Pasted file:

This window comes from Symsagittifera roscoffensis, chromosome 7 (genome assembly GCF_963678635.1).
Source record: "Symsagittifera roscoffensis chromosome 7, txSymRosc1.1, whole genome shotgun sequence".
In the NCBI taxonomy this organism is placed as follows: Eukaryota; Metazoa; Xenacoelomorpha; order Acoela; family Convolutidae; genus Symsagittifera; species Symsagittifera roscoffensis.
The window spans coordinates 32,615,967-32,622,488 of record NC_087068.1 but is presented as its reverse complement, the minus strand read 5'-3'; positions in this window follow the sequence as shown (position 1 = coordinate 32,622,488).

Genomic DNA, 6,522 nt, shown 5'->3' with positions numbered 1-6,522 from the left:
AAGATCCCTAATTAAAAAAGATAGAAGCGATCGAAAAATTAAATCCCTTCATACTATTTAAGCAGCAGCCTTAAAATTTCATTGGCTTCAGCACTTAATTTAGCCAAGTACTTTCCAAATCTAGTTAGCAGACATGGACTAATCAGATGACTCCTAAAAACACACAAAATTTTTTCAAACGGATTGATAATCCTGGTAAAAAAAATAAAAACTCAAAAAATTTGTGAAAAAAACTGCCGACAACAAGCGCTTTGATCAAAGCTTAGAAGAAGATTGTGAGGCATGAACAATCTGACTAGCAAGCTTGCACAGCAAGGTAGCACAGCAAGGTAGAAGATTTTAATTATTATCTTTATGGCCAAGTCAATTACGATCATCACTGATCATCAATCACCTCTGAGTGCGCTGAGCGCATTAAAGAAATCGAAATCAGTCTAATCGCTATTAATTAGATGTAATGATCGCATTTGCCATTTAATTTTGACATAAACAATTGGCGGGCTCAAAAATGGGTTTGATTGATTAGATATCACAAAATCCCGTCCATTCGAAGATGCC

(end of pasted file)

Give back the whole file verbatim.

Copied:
This window comes from Symsagittifera roscoffensis, chromosome 7 (genome assembly GCF_963678635.1).
Source record: "Symsagittifera roscoffensis chromosome 7, txSymRosc1.1, whole genome shotgun sequence".
In the NCBI taxonomy this organism is placed as follows: Eukaryota; Metazoa; Xenacoelomorpha; order Acoela; family Convolutidae; genus Symsagittifera; species Symsagittifera roscoffensis.
The window spans coordinates 32,615,967-32,622,488 of record NC_087068.1 but is presented as its reverse complement, the minus strand read 5'-3'; positions in this window follow the sequence as shown (position 1 = coordinate 32,622,488).

Genomic DNA, 6,522 nt, shown 5'->3' with positions numbered 1-6,522 from the left:
AAGATCCCTAATTAAAAAAGATAGAAGCGATCGAAAAATTAAATCCCTTCATACTATTTAAGCAGCAGCCTTAAAATTTCATTGGCTTCAGCACTTAATTTAGCCAAGTACTTTCCAAATCTAGTTAGCAGACATGGACTAATCAGATGACTCCTAAAAACACACAAAATTTTTTCAAACGGATTGATAATCCTGGTAAAAAAAATAAAAACTCAAAAAATTTGTGAAAAAAACTGCCGACAACAAGCGCTTTGATCAAAGCTTAGAAGAAGATTGTGAGGCATGAACAATCTGACTAGCAAGCTTGCACAGCAAGGTAGCACAGCAAGGTAGAAGATTTTAATTATTATCTTTATGGCCAAGTCAATTACGATCATCACTGATCATCAATCACCTCTGAGTGCGCTGAGCGCATTAAAGAAATCGAAATCAGTCTAATCGCTATTAATTAGATGTAATGATCGCATTTGCCATTTAATTTTGACATAAACAATTGGCGGGCTCAAAAATGGGTTTGATTGATTAGATATCACAAAATCCCGTCCATTCGAAGATGCC